It’s an outstanding Canadian cheese, perfect for cheese boards and snacking. Stick a wedge in your glove compartment for your next road trip.

Check with your favourite cheese shop for availability or order online for convenient and safe home delivery:

You can order boxed selections of cheese and butter direct from Cows Creamery in Charlottetown by clicking here.

You can also order Avonlea Clothbound Cheddar via Amazon.ca.

Enjoy!

—Georgs

Georgs Kolesnikovs, Cheese-Head-in-Chief at CheeseLover.ca, has never met a cheese he didn’t like . . . well, hardly ever.

Back to school with David Asher to learn natural cheesemaking

Making Mozzarella at home sounds mighty appealing! All photography by Kelly Brown.

Hey, hey, hey, I’m going back to school! (See update in PS below.)

I’m enrolled to take a class in natural cheesemaking with the man who wrote the book on the subject, David Asher. He is an organic farmer, farmstead cheesemaker, cheese educator and author based on one of the gulf islands off British Columbia.

David Asher: Guerilla cheesemaker.

David runs the Black Sheep School of Cheesemaking, exploring traditionally cultured and organic methods of cheesemaking. His workshops, online and in person, teach a cheesemaking method that is natural, DIY, and well suited to the home kitchen or artisanal production.

I’m enrolled in Introduction to Natural Cheesemaking: Rennet Cheeses, Camembert & Mozzarella. The idea of making tasty Camembert at home really appeals to me.

To prepare, I’ve been reading The Art of Natural Cheesemaking, the book in which David outlines his philosophy of “guerilla cheesemaking,” covers the basic elements of cheesemaking, includes 35 easy-to-follow recipes and instruction on sourcing good milk, including raw milk, making rennet—and making good cheese without it, avoiding additives and chemicals, and much more.

The Art of Natural Cheesemaking by David Asher.

Learn more about the book and order it for convenient home delivery via Amazon at our Bookstore at CheeseLover.ca.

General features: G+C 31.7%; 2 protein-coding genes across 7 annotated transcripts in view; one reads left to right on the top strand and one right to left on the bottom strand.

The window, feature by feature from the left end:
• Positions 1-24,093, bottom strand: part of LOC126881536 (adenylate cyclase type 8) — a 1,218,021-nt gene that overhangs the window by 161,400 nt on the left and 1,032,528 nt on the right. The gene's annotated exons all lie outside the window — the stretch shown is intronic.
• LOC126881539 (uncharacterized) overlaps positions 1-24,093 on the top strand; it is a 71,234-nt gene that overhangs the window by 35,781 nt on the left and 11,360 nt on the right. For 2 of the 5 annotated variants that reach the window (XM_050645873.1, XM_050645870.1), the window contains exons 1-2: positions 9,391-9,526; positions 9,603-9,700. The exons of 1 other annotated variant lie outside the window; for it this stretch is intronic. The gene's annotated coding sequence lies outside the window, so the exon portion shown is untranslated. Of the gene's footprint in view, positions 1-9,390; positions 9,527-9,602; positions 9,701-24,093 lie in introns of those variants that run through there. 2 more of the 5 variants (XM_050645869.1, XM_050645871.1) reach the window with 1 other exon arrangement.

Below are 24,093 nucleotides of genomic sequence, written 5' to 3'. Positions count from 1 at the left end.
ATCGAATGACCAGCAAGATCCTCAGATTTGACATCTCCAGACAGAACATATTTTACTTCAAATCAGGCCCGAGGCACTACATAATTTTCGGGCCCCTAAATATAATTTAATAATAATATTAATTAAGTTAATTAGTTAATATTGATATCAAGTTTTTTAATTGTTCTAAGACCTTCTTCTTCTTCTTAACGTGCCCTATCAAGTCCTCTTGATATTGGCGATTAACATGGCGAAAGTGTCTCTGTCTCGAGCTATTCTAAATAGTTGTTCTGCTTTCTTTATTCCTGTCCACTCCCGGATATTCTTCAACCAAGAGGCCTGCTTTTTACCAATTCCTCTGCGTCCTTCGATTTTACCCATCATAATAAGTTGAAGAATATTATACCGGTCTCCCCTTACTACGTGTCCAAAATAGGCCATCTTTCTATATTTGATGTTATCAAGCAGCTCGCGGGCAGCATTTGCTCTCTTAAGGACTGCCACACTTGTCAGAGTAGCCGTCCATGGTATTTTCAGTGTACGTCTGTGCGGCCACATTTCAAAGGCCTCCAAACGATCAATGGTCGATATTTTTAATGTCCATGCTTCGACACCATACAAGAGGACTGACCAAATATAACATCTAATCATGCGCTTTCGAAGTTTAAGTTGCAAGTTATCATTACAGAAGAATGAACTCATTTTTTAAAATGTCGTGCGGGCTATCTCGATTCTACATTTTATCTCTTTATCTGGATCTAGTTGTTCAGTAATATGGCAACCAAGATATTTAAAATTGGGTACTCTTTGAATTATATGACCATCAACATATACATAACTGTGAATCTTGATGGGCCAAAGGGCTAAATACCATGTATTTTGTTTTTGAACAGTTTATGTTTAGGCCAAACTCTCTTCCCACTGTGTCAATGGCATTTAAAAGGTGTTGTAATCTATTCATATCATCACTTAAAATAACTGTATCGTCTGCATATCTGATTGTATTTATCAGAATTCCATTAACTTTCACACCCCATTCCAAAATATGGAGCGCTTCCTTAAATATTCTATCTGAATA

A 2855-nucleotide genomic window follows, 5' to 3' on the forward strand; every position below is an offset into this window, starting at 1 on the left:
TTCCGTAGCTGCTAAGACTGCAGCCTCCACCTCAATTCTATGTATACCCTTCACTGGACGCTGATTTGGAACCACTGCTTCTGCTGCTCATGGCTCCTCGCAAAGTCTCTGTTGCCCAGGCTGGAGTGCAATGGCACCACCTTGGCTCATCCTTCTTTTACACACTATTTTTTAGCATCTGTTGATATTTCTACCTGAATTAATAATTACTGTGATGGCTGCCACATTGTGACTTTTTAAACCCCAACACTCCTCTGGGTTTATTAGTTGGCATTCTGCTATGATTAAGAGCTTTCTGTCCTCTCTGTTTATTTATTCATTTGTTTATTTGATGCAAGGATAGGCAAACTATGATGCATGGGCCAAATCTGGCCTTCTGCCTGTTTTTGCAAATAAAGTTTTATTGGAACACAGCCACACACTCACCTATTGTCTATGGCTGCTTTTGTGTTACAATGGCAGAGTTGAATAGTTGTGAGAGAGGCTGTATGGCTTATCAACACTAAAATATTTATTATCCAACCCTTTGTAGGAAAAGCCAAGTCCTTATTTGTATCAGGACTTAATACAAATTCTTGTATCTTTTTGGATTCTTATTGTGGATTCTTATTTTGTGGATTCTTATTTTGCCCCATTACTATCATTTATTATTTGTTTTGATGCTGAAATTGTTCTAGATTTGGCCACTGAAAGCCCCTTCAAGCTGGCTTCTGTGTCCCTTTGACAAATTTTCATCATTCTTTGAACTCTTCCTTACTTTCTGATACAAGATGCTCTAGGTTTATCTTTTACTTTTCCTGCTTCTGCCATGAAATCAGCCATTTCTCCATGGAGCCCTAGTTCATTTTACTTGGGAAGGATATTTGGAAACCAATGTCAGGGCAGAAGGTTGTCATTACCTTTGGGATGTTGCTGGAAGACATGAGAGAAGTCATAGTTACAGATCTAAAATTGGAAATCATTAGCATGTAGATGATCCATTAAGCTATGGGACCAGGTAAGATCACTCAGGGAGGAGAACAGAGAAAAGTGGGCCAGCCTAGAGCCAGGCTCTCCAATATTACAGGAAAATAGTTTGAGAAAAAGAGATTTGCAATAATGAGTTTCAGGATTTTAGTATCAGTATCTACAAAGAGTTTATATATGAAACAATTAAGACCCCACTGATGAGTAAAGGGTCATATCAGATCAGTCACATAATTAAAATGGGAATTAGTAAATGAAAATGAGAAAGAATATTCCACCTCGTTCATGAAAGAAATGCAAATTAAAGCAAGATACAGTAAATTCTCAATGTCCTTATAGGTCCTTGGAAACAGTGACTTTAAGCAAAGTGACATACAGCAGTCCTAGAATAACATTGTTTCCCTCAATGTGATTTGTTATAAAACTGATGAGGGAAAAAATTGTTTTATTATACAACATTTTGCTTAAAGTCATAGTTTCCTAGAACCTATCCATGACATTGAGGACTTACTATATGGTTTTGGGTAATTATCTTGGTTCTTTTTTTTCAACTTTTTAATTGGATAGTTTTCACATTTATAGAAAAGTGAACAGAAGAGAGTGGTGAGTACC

The one-day online class I’ll be taking is designed to give a basic understanding of the philosophy of natural cheesemaking. We’ll learn about raw milk’s microbiology and how to cultivate an effective starter culture from it; how to curdle milk with natural rennet; how to make a basic rennet cheese; how to ferment that cheese and stretch it into a fresh Mozzarella; and how to age the same cheese into a Camembert with a natural white rind.

I cannot wait to try my new-found skills in our home kitchen. I’ll be sure post a report here.

Other upcoming online classes include:

  • Introduction to Natural Cheesemaking: Dairy Fermentation – Kefir, Clabber, Yogurt, Crème Fraiche, Cultured butter.
  • Introduction to Natural Cheesemaking: Rennet Cheesemaking & Pasta Filata Cheeses, Stracchino, Camembert, Mozzarella, Burrata, Queso Oaxaca.
  • Introduction to Natural Cheesemaking: Soft Goat/Sheep cheeses, Fresh and Aged, Chevre, Brebis and Faisselle; the affinage of cheeses like Crottin, Valencay, and Saint Marcellin.
  • Advanced Class in Natural Cheesemaking: Blue Cheeses, Stilton, Bleu d’Auverge, Surface Ripened Blue.
  • Advanced Class in Natural Cheesemaking: Alpine Cheeses, Raclette, Tomme, Tomme de Chevre, Ricotta.

Class size is limited to 30 students. Cost is US$100 per session. Some scholarships are available for the English language classes for agricultural students and interns, as well as BIPOC.